- Epinephrine was shown to yield similar results to norepinephrine in the CAT trial 😺 (18654759) .
- The only prospective study comparing norepinephrine to phenylephrine found nearly identical hemodynamic responses (19017409).
- For most patients, norepinephrine is a good choice. However, the selection of pressors may be individualized based on patient physiology, as shown below.
- The only pressor which shouldn’t be used is dopamine (based on evidence of harm in prospective RCTs)(20200382, 26323041).
- The main concern with peripheral vasopressor infusion is extravasation into the skin leading to necrosis. Fortunately, this is rare. Overall, the risk of skin necrosis should never be prioritized over the risk of systemic hypoperfusion and death.
- Skin necrosis is both less common and less important than mortality and systemic hypoperfusion.
- Norepinephrine is safe for peripheral infusion, but the risk of extravasation does increase if infusions are used for prolonged periods of time (25669592). Peripheral norepinephrine has been validated in a medical ICU with a rigorous protocol for placing IV lines and monitoring their function closely (26014852).
- Phenylephrine or epinephrine are the safest agents to use peripherally. Both agents have been administered via a subcutaneous route intentionally in the past. There appear to be no reports in the literature of these agents’ causing skin necrosis. It’s sensible to avoid infusion into the wrist or hand, but overall these agents are unlikely to cause necrosis if extravasation occurs.
- Note that phenylephrine infusion is physiologically very similar to norepinephrine.
- Vasopressin administration peripherally should probably be avoided. If vasopressin extravasates, there is no way to counteract its effect (unlike catecholamine extravasation, which can be treated with local infiltration with phentolamine).
- Vasopressin is a non-catecholamine pure vasoconstrictor that may improve renal function (compared to norepinephrine).
- Drawbacks of vasopressin:
- Hard to titrate (half-life of ~30 minutes, so it will take a long time to reach steady state). Vasopressin can be used as a titratable pressor at doses ranging from 0-0.06 U/min, but don’t expect dose adjustments to have an immediate effect (27483065).
- The combination of vasopressin plus norepinephrine can cause digital ischemia and necrosis.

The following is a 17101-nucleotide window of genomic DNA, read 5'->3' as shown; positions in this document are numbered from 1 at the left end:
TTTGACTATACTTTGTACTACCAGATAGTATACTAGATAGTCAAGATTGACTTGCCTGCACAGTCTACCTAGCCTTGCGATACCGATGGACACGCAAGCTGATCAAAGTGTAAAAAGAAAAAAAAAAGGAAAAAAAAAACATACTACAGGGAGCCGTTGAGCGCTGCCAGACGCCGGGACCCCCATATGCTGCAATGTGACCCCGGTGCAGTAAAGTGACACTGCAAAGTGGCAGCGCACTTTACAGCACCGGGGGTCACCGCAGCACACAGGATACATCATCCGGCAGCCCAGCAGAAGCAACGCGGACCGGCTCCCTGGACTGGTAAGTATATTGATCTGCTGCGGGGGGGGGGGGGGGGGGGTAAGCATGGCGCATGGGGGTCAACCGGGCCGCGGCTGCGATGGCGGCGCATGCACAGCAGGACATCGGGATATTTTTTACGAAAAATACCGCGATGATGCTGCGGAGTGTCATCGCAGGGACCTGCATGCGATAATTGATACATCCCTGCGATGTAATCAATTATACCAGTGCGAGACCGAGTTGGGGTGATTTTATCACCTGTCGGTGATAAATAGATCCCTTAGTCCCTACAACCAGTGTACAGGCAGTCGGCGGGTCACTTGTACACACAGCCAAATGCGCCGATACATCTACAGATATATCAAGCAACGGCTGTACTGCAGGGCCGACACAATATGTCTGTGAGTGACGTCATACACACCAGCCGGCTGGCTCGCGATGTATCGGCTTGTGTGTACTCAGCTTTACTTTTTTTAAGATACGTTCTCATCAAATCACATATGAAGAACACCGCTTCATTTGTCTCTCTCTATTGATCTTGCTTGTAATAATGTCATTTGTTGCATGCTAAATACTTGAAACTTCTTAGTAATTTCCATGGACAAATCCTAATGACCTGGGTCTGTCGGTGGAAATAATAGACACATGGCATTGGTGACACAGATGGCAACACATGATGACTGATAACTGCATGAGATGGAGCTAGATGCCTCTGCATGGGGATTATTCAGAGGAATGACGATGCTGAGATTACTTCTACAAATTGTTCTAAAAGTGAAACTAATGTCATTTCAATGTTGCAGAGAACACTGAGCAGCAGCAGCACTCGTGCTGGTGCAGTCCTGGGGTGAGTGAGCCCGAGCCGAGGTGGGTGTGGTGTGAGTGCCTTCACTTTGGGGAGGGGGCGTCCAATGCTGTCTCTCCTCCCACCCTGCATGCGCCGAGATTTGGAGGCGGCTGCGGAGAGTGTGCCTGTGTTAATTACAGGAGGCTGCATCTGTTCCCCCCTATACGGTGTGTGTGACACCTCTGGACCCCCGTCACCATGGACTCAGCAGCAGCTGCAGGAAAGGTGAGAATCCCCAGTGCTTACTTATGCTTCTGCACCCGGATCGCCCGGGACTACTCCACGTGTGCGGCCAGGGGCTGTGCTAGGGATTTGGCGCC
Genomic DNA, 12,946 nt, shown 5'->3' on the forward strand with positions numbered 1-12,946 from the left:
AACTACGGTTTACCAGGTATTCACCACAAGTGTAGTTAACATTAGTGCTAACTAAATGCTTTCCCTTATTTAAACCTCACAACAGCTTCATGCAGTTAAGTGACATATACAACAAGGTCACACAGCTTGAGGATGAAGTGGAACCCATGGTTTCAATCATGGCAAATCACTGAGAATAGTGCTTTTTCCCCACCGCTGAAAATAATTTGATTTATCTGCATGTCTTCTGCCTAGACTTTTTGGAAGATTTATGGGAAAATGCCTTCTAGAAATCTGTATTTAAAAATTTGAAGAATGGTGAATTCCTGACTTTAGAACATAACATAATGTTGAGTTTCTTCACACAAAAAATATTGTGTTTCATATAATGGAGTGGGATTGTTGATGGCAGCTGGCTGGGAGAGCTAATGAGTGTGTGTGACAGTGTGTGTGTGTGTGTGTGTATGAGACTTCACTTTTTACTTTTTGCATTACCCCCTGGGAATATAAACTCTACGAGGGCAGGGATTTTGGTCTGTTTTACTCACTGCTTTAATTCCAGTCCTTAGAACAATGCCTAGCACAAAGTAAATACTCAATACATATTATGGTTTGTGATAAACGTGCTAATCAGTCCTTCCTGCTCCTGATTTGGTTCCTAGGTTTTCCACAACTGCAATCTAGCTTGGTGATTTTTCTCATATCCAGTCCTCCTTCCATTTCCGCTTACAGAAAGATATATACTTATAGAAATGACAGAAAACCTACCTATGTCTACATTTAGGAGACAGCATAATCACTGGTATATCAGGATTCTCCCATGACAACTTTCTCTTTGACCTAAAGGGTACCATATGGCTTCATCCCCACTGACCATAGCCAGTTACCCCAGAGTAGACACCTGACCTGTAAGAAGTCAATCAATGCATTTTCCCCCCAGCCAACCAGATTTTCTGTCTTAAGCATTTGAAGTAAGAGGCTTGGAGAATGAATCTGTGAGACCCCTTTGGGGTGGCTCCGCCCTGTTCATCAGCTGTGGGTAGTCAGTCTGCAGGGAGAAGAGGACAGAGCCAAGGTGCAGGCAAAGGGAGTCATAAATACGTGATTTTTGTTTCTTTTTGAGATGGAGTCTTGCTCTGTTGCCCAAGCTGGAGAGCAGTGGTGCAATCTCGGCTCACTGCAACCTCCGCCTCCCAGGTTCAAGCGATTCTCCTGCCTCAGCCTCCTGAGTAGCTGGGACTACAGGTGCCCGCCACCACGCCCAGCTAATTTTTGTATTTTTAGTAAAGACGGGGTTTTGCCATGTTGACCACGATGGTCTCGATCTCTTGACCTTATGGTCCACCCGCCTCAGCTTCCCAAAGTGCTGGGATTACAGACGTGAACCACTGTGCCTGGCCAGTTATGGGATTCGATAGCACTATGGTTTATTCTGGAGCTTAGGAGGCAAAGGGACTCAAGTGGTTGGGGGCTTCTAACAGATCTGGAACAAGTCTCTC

- How to use vasopressin?
- Best for patients with warm extremities (vasodilatory shock) and acute kidney injury.
- Monitor extremity perfusion and stop vasopressin immediately if digital ischemia occurs.
- Consider combining vasopressin with epinephrine (rather than norepinephrine). Theoretically, this may allow taking advantage of the renal-perfusion benefits of vasopressin while avoiding excessive vasoconstriction.
epinephrine might be the preferred inotrope for septic shock
- Traditionally, there has been a preference for catecholamine inotrophes that selectively affect the beta-1 receptor. This is based on the following two concepts, which are both wrong:
- Epinephrine may actually have advantages over dobutamine:
- (1) Epinephrine may have greater efficacy as an inotrope (figure below).
- (2) Dobutamine causes vasodilation, which may decrease the blood pressure and exacerbate vasodilatory shock. This can cause problems if the dobutamine isn’t titrated very thoughtfully. In contrast, epinephrine contains alpha-adrenergic stimulation which prevents it from having a net vasodilatory effect.
- Titration of multiple vasopressors involves avoiding excessive vasoconstriction or excessive inotropy (figure below). The optimal balance will vary between patients.
- When in doubt, the best approach is often to empirically up- and down-titrate pressors in order to sort out what the various agents are doing.
- If a patient strongly responds to up/down titration of an agent, that drug is more likely to be causing benefit.
- If a patient has no/minimal response to adjusting the dose of an agent, that drug probably isn’t helping much (and may be causing harm).
- Norepinephrine down-titration: In addition to adding pressors, it’s also useful to down-titrate pressors which aren’t helping. Sometimes norepinephrine may over-constrict patients, leading to excessive afterload and a drop in ejection fraction (the heart is unable to tolerate the excessive afterload). If adjusting the norepinephrine dose doesn’t affect blood pressure much, that suggests that the norepinephrine dose is excessive. The goal should always be to use the minimal dose of vasopressor(s) necessary to achieve hemodynamic targets.
- Contraindications to epinephrine challenge:
- Significant tachycardia (e.g. heart rate >120 b/m)
- Echocardiography shows the left ventricle is already hyperkinetic.
- Indications for epinephrine challenge
- (1) Hypoperfusion (e.g. poor urine output, cold extremities, mottling, poor capillary refill)
- -plus, ideally-
- (2) Some indicator that epinephrine might help, for example
- i) Bedside echo shows ejection fraction is reduced or (inappropriately) normal
- ii) Heart rate is inappropriately slow or normal (e.g. <80 b/m)
- iii) Lactate is inappropriately low relative to the severity of illness (inappropriate normolactatemia, suggesting an inadequate endogenous sympathetic response)
- How to perform: Start an epinephrine infusion at ~4-5 mcg/min.
- Judging response to the epinephrine challenge:
- (1) Effect on skin perfusion (e.g. capillary refill time, mottling, and temperature).
- (2) Effect on blood pressure. On average, epinephrine has a relatively equivalent effect on blood pressure compared to norepinephrine (e.g. 1 mcg/min epinephrine ~ 1 mcg/min norepinephrine). If the epinephrine has a considerably greater effect on blood pressure than norepinephrine, this suggests that it’s helping (e.g. adding 4 mcg/min epinephrine allows the norepinephrine dose to be decreased by 10 mcg/min).
- (3) Effect on heart rate – an excessive tachycardic response to epinephrine may be harmful.
- If the patient responds well to epinephrine, then this should be continued. In many cases, other vasopressors may be down-titrated (try to achieve MAP and perfusion targets with the minimal cumulative dose of vasopressor).
- If the patient responds poorly to epinephrine, then stop it.
- Early norepinephrine to stabilize the MAP
- Epinephrine challenge
- Peripheral pressors